Wednesday April 8th started out like most any normal day; I prepared for my weekly appointment with my OB, fully prepared to hear that I hadn't progressed any on my own (it was bracing myself for the worst). Ofcourse, I was not wrong and I was still 2cm dilated and she said "getting closer to 75% but not quite there". In an effort to get things moving naturally I agreed to let her strip my membranes (basically she just disattached the amniotic sac from my cervix. The process can release hormones that help the cervix dilate and efface, therefore triggering labor) and went on my way, with an induction date of April 14th if nothing happened before then. I figured that walking several times that day couldn't hurt things, so I did 2 complete laps around the promenade, came home and did 2 laps around the neighborhood. After the 2nd walk around the neighborhood I came home to make dinner-- a healthy grilled turkey and cheese sandwich accompanied by mixed spring greens and topped off with a brownie for dessert. During my dinner I noticed that I had piercing pains-- so bad I could barely walk. So at 8pm I started timing these pains... They were 3-4 minutes apart and 45-60 seconds long. I think the reason that the pains were different than my Braxton Hicks is that they wrapped around my entire abdomen, piercing my back. Think horrible menstrual cramps accompanied by someone stabbing your lower back. Yeah, I know. Makes me cringe even thinking about it now. At about 8:30 I messaged my friend Alaina through Facebook for some sympathy. What I got was a "Linds, I think you should call the hospital." Not really the answer I was looking for... I couldn't be in labor. Drew was at class, I had not completed packing for the hospital, and my family was not answering any of their phones. By 8:45 I messaged Alaina again and she again told me to call the hospital. I still was in denial, so I decided to call my best friend Stephanie. She told me to GO to the hospital. OK, OK. 2 moms who have been there done that are telling me it's time to go, perhaps I really am in labor. I emailed Drew (he doesn't have text but gets emails straight to his phone so I know he can read that while in class) a message that says (I actually copied pasted my original email: "I am having REALLY strong contractions about 3-4 minutes apart for the past 40 minutes. I need you to help me time them as soon as you get out of class."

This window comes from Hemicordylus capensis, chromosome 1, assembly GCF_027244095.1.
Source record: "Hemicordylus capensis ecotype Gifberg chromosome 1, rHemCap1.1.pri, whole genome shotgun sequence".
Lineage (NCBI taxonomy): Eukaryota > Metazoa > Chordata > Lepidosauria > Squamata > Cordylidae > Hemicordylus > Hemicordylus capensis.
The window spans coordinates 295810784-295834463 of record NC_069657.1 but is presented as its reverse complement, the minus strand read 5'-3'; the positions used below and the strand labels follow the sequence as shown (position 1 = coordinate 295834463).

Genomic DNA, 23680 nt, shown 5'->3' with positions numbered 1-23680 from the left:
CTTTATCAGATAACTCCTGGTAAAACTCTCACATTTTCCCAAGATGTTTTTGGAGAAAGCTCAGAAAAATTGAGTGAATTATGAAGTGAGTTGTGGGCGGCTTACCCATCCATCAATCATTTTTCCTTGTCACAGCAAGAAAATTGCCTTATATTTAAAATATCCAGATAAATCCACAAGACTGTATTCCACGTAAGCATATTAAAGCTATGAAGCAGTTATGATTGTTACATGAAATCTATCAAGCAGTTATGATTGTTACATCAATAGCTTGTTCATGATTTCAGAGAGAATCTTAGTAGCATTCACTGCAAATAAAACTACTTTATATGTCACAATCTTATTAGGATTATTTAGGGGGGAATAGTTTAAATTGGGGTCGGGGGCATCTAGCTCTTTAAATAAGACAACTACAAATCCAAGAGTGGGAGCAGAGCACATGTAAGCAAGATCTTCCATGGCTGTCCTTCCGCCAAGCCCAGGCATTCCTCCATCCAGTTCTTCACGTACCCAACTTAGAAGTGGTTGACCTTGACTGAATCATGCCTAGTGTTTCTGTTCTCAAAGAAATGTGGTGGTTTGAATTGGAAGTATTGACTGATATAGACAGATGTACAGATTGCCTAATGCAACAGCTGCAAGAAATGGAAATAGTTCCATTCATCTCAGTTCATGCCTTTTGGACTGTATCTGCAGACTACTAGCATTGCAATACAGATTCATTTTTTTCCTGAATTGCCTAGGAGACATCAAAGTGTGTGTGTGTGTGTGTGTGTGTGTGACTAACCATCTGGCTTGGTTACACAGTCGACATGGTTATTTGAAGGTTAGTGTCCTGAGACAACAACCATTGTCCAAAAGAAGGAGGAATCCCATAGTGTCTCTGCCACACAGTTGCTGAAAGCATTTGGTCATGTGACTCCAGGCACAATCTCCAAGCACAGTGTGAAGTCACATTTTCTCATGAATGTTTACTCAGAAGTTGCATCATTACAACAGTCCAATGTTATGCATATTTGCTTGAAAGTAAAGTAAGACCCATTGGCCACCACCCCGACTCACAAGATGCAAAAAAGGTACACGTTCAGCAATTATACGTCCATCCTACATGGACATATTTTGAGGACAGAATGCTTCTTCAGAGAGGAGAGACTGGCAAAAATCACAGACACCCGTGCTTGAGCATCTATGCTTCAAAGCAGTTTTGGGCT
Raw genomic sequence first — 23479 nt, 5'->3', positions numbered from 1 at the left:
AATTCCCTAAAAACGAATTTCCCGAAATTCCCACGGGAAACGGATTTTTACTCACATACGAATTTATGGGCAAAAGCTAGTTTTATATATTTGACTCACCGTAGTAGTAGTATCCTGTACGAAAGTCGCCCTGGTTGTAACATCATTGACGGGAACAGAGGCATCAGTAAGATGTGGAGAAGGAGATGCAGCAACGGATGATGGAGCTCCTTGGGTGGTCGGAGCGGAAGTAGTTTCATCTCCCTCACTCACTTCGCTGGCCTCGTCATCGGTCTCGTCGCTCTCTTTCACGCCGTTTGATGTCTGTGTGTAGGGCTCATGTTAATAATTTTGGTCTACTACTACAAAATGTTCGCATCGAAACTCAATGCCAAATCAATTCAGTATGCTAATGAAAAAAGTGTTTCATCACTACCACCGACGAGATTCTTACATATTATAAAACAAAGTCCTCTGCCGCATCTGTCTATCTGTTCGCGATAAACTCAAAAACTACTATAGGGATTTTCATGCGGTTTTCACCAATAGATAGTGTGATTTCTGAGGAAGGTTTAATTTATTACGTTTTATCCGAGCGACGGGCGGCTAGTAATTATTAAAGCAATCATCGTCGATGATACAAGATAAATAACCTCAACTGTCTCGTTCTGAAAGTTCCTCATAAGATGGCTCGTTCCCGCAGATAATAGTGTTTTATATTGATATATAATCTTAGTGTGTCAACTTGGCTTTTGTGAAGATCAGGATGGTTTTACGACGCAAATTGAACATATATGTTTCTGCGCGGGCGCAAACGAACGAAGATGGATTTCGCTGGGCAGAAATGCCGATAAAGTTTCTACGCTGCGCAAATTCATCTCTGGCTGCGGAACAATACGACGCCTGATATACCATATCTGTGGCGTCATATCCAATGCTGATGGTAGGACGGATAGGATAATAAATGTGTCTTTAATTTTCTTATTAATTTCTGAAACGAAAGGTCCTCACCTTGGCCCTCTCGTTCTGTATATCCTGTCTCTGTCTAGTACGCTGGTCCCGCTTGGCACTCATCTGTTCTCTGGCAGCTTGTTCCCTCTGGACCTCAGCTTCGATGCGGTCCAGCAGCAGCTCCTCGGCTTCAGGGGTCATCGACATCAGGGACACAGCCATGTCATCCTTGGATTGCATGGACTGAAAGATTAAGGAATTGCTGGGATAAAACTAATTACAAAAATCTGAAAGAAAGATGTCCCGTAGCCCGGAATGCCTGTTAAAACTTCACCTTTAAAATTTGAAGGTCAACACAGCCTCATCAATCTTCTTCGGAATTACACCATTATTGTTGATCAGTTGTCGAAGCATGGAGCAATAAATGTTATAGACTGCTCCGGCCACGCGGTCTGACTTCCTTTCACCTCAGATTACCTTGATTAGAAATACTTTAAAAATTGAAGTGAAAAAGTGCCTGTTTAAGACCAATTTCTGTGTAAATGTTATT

That's all I wrote to him... LOL. He calls me immediately and says that he is on his way home. At 9pm I decide to call the doctor on call. Surely she'll tell me this is just because my membranes have been stripped and it's just false labor. She says to keep timing them for 45 minutes and to come to the hospital if they are still going strong. Great. I can't even get off of the freaking couch without keeling over in pain, and I need to pack. Drew's not home, and no one is lined up to take care of Toby, who I might add is in a great deal of distress seeing me in pain.